One of Palm's key features, an attribute that made it even more appealing to some, was its ability to sync with iTunes. It didn't take long for Apple to come out with an iTunes update that rendered the feature useless. Apple, a notoriously hyper-proprietary company, took less than a month to come out with the update along with this statement:
"Apple designs the hardware and software to provide seamless integration of the iPhone and iPod with iTunes, the iTunes Store, and tens of thousands of apps on the App Store. Apple is aware that some third-parties claim that their digital media players are able to sync with Apple software. However, Apple does not provide support for, or test for compatibility with, non-Apple digital media players and, because software changes over time, newer versions of Apple's iTunes software may no longer provide syncing functionality with non-Apple digital media players [source: Apple]."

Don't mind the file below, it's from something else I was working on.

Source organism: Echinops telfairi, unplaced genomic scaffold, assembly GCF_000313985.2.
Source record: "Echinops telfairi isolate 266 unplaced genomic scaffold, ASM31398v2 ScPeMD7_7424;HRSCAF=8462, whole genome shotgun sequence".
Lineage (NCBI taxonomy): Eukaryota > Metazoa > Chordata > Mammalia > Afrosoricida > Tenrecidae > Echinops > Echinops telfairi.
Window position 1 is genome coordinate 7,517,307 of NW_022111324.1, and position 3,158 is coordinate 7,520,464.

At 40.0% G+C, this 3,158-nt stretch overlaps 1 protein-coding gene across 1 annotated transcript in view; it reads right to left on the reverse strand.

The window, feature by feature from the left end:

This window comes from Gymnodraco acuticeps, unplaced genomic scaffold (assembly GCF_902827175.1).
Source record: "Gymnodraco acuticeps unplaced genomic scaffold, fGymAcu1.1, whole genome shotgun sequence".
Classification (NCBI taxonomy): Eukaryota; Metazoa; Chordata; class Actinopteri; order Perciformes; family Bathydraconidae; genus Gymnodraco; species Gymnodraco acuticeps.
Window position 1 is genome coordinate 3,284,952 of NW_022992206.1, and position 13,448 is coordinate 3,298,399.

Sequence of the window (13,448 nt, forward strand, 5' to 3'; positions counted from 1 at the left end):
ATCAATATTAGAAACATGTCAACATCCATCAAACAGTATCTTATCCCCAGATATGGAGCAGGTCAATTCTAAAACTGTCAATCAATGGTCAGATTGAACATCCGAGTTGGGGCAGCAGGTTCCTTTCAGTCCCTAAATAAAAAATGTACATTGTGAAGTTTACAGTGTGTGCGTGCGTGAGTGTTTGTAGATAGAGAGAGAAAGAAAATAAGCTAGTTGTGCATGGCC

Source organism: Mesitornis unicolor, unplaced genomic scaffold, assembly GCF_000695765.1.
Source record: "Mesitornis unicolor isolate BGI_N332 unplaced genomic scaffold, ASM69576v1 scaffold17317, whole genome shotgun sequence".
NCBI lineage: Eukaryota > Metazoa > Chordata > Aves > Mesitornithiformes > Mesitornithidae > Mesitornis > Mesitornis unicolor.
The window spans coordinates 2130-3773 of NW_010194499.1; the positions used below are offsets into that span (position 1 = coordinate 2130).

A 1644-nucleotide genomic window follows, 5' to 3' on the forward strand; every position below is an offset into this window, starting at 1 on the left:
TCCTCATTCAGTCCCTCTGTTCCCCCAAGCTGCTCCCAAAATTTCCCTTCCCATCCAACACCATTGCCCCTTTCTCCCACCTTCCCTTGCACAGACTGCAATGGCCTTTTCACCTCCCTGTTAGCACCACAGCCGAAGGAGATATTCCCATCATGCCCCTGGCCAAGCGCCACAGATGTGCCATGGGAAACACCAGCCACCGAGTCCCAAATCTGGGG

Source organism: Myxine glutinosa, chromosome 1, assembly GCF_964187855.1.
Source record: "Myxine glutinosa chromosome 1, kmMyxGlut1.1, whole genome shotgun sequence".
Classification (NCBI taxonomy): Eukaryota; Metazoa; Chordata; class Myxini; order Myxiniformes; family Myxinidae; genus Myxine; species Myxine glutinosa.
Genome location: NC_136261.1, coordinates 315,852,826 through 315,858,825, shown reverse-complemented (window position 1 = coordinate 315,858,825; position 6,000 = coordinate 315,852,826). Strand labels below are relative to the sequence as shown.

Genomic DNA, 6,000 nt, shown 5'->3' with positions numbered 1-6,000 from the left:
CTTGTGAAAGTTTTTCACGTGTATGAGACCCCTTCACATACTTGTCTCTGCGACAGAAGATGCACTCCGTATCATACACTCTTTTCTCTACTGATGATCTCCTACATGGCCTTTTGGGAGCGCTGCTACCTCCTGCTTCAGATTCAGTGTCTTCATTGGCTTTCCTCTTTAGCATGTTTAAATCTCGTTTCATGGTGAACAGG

Palm made the next move when it issued the webOS 1.1 update in July 2009. This time, webOS tricked iTunes into thinking the Pre was an iPod classic, thus allowing it to sync seamlessly [source: Arya]. But that's not the end of the story.
In September 2009, Apple released iTunes 9. Again, the backdoor created by Palm was shut. So what did Palm do? You guessed it, the company released WebOS 1.2 that re-enabled syncing. As of this writing, Apple's sync fix has yet to re-emerge.
The two companies have drawn clearly decisive lines. In the Apple camp, you have the intellectual property argument, by which the company means the unauthorized use of iTunes. On the other hand, Palm says, essentially, that if people have paid for content, they should be able to access it regardless of what platform they use to access it. Palm owners can also choose not to upgrade to iTunes 9. Those who are using iTunes 8.2.1 can still sync their Pres with webOS 1.1.
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